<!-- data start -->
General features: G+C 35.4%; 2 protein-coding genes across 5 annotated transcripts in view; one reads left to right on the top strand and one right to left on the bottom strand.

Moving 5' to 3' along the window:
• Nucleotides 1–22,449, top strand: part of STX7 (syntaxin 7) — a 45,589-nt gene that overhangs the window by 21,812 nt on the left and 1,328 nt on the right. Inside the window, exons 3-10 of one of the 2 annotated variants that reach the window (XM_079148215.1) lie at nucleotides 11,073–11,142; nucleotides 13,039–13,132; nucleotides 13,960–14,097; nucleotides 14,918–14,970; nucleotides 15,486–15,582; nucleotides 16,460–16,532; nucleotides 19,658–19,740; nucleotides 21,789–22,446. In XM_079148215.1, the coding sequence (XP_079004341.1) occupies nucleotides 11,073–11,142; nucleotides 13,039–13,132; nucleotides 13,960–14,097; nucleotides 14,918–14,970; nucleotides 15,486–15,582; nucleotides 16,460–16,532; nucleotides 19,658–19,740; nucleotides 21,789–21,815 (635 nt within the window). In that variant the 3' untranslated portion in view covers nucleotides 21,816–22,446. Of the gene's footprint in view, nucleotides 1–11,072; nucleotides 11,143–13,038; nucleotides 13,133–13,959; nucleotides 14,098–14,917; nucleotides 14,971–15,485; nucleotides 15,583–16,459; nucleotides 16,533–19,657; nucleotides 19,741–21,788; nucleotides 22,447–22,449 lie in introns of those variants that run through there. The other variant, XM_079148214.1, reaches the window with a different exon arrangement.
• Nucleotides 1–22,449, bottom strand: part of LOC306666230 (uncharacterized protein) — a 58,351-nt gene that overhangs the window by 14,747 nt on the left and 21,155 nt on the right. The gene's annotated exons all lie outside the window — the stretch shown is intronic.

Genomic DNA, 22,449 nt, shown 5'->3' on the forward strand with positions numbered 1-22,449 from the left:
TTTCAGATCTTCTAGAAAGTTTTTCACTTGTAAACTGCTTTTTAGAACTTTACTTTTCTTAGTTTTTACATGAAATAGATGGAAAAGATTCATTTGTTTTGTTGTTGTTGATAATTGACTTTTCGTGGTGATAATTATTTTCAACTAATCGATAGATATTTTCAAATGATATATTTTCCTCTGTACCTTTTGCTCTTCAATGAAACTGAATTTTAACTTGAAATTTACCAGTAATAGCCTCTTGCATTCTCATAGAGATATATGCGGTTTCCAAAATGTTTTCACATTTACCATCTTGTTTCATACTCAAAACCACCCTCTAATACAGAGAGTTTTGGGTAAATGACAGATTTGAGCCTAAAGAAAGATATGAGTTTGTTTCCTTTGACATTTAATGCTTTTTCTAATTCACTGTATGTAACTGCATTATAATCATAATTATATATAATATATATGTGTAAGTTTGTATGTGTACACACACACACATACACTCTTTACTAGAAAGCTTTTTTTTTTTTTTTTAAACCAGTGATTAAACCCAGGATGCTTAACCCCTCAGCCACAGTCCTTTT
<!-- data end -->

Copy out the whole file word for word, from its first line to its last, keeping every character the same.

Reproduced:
General features: G+C 35.4%; 2 protein-coding genes across 5 annotated transcripts in view; one reads left to right on the top strand and one right to left on the bottom strand.

Moving 5' to 3' along the window:
• Nucleotides 1–22,449, top strand: part of STX7 (syntaxin 7) — a 45,589-nt gene that overhangs the window by 21,812 nt on the left and 1,328 nt on the right. Inside the window, exons 3-10 of one of the 2 annotated variants that reach the window (XM_079148215.1) lie at nucleotides 11,073–11,142; nucleotides 13,039–13,132; nucleotides 13,960–14,097; nucleotides 14,918–14,970; nucleotides 15,486–15,582; nucleotides 16,460–16,532; nucleotides 19,658–19,740; nucleotides 21,789–22,446. In XM_079148215.1, the coding sequence (XP_079004341.1) occupies nucleotides 11,073–11,142; nucleotides 13,039–13,132; nucleotides 13,960–14,097; nucleotides 14,918–14,970; nucleotides 15,486–15,582; nucleotides 16,460–16,532; nucleotides 19,658–19,740; nucleotides 21,789–21,815 (635 nt within the window). In that variant the 3' untranslated portion in view covers nucleotides 21,816–22,446. Of the gene's footprint in view, nucleotides 1–11,072; nucleotides 11,143–13,038; nucleotides 13,133–13,959; nucleotides 14,098–14,917; nucleotides 14,971–15,485; nucleotides 15,583–16,459; nucleotides 16,533–19,657; nucleotides 19,741–21,788; nucleotides 22,447–22,449 lie in introns of those variants that run through there. The other variant, XM_079148214.1, reaches the window with a different exon arrangement.
• Nucleotides 1–22,449, bottom strand: part of LOC306666230 (uncharacterized protein) — a 58,351-nt gene that overhangs the window by 14,747 nt on the left and 21,155 nt on the right. The gene's annotated exons all lie outside the window — the stretch shown is intronic.

Genomic DNA, 22,449 nt, shown 5'->3' on the forward strand with positions numbered 1-22,449 from the left:
TTTCAGATCTTCTAGAAAGTTTTTCACTTGTAAACTGCTTTTTAGAACTTTACTTTTCTTAGTTTTTACATGAAATAGATGGAAAAGATTCATTTGTTTTGTTGTTGTTGATAATTGACTTTTCGTGGTGATAATTATTTTCAACTAATCGATAGATATTTTCAAATGATATATTTTCCTCTGTACCTTTTGCTCTTCAATGAAACTGAATTTTAACTTGAAATTTACCAGTAATAGCCTCTTGCATTCTCATAGAGATATATGCGGTTTCCAAAATGTTTTCACATTTACCATCTTGTTTCATACTCAAAACCACCCTCTAATACAGAGAGTTTTGGGTAAATGACAGATTTGAGCCTAAAGAAAGATATGAGTTTGTTTCCTTTGACATTTAATGCTTTTTCTAATTCACTGTATGTAACTGCATTATAATCATAATTATATATAATATATATGTGTAAGTTTGTATGTGTACACACACACACATACACTCTTTACTAGAAAGCTTTTTTTTTTTTTTTTAAACCAGTGATTAAACCCAGGATGCTTAACCCCTCAGCCACAGTCCTTTT